The main goal is to derive an approximate, closed-form solution for the decentralized dynamic load sharing (LS) problem treated in an earlier paper [G. K. Shin and Y.-C. Chang, Load sharing in distributed real-time system with state change broadcasts. IEEE Trans. Comput. C-38, 9, 1124-1142 (1989)]. Whenever the load state of a node changes from underloaded to fully loaded and vice versa, the node broadcasts this change to a set of nodes in its physical proximity, called a buddy set. An overloaded node can select, without probing other nodes, the first available node from its preferred list, an ordered buddy set. Preferred lists are so constructed that the probability of more than one overloaded node sending tasks to an underloaded node may be made very small. In hard real-time systems, the problem of scheduling periodic tasks to meet their deadlines has been studied extensively, but scheduling aperiodic tasks has been addressed far less, due mainly to their random arrivals. We show that the proposed LS method can be used to effectively handle aperiodic tasks in distributed real-time systems. The probability of missing task deadlines can be kept below a specified level by choosing appropriate threshold patterns and buddy set sizes which are derived from the approximate closed-form solution. Specifically, “optimal” threshold patterns and buddy set sizes are derived for different system loads by minimizing the communication overhead subject to a constraint of keeping the probability of missing task deadlines below any given level. (One can also derive optimal solutions by minimizing the probability of missing deadlines while keeping the communication overhead below a specified level.) Several examples are presented to demonstrate the power and utility of the proposed LS approach.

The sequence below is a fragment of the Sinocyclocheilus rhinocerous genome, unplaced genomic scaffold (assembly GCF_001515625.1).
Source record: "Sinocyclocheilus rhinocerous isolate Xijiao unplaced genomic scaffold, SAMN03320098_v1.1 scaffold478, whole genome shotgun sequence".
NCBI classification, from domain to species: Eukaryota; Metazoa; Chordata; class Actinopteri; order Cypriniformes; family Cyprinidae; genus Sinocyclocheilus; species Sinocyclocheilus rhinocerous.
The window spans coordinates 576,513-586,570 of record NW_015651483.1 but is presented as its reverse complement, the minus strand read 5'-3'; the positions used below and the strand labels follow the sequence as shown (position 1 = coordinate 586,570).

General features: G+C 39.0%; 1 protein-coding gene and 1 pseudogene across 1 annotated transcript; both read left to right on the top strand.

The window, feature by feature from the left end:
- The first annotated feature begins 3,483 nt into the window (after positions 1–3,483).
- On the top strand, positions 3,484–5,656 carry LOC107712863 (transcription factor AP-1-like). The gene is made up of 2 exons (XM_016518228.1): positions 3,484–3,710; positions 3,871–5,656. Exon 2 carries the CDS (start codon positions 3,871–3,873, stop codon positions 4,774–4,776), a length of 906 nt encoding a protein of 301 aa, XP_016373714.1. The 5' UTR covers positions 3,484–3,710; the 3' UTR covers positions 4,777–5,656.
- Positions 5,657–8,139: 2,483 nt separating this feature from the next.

Conference Paper
For a Kautz network with faulty components the authors propose a distributed fault-tolerant routing scheme, called DFTR, in which each nonfaulty node knows no more than the condition of its links and adjacent nodes. They construct rooted tree for a given destination in the Kautz network, and use it to develop DFTR such that a faulty component will never be encountered more than once. In DFTR, each node attempts to route a message via the shortest path. If a node on the path detects a faulty node at the next hop, a best alternative path for routing the message around the faulty component is to be obtained. A best alternative path is first generated by the reduced concatenation of this node and the destination, and then is checked to make sure that it does not contain any of encountered faulty nodes. If it does a new alternative path is generated as before. The authors invent an efficient approach in the checking step to reduce computational time. With slight modification, DFTR may adapt to de Bruijn networks as well
 
Conference Paper